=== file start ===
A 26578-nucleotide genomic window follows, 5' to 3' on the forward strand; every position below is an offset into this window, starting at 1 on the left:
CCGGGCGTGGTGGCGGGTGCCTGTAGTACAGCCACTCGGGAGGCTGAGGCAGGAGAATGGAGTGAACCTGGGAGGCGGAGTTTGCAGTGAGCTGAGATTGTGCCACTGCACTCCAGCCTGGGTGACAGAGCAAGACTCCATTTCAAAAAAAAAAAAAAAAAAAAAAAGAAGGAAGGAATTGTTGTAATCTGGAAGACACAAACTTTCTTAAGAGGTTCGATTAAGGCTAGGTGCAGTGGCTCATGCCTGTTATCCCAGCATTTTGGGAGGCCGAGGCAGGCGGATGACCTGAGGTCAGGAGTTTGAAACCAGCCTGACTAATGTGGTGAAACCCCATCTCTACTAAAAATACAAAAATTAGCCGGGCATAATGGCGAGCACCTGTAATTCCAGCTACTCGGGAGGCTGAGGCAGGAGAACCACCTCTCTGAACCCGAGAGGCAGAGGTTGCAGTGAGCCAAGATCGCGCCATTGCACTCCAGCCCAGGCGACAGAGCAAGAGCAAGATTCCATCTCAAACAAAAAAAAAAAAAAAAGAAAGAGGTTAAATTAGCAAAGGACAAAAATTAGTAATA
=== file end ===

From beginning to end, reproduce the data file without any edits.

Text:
A 26578-nucleotide genomic window follows, 5' to 3' on the forward strand; every position below is an offset into this window, starting at 1 on the left:
CCGGGCGTGGTGGCGGGTGCCTGTAGTACAGCCACTCGGGAGGCTGAGGCAGGAGAATGGAGTGAACCTGGGAGGCGGAGTTTGCAGTGAGCTGAGATTGTGCCACTGCACTCCAGCCTGGGTGACAGAGCAAGACTCCATTTCAAAAAAAAAAAAAAAAAAAAAAAGAAGGAAGGAATTGTTGTAATCTGGAAGACACAAACTTTCTTAAGAGGTTCGATTAAGGCTAGGTGCAGTGGCTCATGCCTGTTATCCCAGCATTTTGGGAGGCCGAGGCAGGCGGATGACCTGAGGTCAGGAGTTTGAAACCAGCCTGACTAATGTGGTGAAACCCCATCTCTACTAAAAATACAAAAATTAGCCGGGCATAATGGCGAGCACCTGTAATTCCAGCTACTCGGGAGGCTGAGGCAGGAGAACCACCTCTCTGAACCCGAGAGGCAGAGGTTGCAGTGAGCCAAGATCGCGCCATTGCACTCCAGCCCAGGCGACAGAGCAAGAGCAAGATTCCATCTCAAACAAAAAAAAAAAAAAAAGAAAGAGGTTAAATTAGCAAAGGACAAAAATTAGTAATA